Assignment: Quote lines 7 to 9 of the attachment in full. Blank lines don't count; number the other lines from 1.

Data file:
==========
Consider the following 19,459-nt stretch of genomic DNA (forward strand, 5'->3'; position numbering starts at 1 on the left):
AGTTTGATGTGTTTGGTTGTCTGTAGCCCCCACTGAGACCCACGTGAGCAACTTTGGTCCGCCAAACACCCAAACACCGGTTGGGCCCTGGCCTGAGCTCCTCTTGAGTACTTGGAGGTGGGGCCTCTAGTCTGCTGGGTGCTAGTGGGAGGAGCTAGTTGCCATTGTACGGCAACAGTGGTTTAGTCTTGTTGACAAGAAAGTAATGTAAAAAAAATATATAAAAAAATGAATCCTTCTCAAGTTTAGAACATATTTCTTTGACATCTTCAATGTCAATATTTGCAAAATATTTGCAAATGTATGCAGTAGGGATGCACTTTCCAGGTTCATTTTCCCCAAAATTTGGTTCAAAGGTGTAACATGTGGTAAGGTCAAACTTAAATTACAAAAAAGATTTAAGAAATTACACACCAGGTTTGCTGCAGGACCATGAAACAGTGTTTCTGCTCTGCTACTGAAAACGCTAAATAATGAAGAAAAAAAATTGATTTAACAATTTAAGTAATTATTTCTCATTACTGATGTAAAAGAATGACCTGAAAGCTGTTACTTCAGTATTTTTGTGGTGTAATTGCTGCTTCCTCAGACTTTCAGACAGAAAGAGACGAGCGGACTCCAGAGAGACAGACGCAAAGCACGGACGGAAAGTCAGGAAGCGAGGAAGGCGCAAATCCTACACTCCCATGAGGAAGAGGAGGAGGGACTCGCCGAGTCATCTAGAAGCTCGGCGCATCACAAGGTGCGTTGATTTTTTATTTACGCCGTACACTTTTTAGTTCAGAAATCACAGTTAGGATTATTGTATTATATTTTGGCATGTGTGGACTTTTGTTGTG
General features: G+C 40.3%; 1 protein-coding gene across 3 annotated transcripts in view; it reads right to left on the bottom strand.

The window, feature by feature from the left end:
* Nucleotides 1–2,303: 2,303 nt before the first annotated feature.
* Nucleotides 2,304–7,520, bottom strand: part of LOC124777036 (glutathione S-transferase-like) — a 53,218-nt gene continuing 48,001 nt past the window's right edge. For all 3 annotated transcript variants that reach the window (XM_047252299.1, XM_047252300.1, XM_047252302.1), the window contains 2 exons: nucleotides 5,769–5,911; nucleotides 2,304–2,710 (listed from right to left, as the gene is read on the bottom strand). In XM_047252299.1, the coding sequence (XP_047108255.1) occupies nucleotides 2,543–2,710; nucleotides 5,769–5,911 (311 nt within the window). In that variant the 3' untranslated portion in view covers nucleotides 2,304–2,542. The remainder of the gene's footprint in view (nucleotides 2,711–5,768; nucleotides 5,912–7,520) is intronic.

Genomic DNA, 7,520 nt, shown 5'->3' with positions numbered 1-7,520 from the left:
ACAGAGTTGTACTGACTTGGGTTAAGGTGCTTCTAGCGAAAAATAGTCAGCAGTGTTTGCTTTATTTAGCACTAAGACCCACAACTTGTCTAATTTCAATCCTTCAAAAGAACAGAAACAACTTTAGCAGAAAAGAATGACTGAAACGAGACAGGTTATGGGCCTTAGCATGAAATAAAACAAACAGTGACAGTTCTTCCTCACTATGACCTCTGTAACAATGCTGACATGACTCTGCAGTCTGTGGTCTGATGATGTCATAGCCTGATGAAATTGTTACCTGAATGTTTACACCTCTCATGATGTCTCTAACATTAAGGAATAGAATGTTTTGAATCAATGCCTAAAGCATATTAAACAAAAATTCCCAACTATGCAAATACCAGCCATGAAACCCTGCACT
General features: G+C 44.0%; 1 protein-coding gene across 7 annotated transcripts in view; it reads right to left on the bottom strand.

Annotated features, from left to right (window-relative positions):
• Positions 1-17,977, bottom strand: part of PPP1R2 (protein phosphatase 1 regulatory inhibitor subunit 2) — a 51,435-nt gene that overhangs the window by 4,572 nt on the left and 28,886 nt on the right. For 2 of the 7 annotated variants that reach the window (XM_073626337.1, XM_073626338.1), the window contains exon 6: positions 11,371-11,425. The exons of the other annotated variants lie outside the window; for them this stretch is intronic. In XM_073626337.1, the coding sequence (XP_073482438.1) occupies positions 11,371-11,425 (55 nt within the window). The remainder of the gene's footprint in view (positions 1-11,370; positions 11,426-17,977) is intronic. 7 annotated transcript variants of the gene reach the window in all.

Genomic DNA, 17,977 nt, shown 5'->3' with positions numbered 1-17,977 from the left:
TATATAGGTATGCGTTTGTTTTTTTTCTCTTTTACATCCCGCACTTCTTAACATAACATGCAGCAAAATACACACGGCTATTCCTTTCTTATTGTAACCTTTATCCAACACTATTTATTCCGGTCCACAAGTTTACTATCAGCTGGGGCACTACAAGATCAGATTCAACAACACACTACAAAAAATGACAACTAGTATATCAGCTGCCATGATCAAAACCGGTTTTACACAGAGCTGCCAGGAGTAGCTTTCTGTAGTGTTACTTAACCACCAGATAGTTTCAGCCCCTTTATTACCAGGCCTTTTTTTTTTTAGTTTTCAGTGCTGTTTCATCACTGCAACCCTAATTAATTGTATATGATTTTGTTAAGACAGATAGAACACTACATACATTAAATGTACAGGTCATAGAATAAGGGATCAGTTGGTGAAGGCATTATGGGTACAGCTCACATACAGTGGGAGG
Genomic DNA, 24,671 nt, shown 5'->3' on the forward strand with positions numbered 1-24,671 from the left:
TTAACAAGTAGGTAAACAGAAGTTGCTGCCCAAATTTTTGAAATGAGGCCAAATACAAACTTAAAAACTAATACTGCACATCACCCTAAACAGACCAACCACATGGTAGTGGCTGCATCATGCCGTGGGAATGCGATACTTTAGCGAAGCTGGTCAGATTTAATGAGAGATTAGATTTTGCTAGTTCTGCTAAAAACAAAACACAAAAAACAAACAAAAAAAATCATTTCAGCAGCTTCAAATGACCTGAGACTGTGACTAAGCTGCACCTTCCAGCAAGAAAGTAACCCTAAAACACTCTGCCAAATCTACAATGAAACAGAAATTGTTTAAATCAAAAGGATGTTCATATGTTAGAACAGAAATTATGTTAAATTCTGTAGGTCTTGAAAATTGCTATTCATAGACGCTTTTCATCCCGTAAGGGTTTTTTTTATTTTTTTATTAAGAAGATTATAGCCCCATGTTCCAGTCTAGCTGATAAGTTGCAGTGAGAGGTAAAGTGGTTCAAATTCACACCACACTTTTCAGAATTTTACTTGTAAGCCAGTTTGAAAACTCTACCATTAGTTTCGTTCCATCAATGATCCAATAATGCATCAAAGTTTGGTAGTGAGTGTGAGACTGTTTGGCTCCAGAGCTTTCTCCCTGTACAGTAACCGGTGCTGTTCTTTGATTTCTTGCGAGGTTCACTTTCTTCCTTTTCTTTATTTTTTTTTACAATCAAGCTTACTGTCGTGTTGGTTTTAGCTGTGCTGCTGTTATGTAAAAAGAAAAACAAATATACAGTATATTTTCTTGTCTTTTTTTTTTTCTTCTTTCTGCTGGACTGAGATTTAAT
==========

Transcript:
Genomic DNA, 7,520 nt, shown 5'->3' with positions numbered 1-7,520 from the left:
ACAGAGTTGTACTGACTTGGGTTAAGGTGCTTCTAGCGAAAAATAGTCAGCAGTGTTTGCTTTATTTAGCACTAAGACCCACAACTTGTCTAATTTCAATCCTTCAAAAGAACAGAAACAACTTTAGCAGAAAAGAATGACTGAAACGAGACAGGTTATGGGCCTTAGCATGAAATAAAACAAACAGTGACAGTTCTTCCTCACTATGACCTCTGTAACAATGCTGACATGACTCTGCAGTCTGTGGTCTGATGATGTCATAGCCTGATGAAATTGTTACCTGAATGTTTACACCTCTCATGATGTCTCTAACATTAAGGAATAGAATGTTTTGAATCAATGCCTAAAGCATATTAAACAAAAATTCCCAACTATGCAAATACCAGCCATGAAACCCTGCACT
General features: G+C 44.0%; 1 protein-coding gene across 7 annotated transcripts in view; it reads right to left on the bottom strand.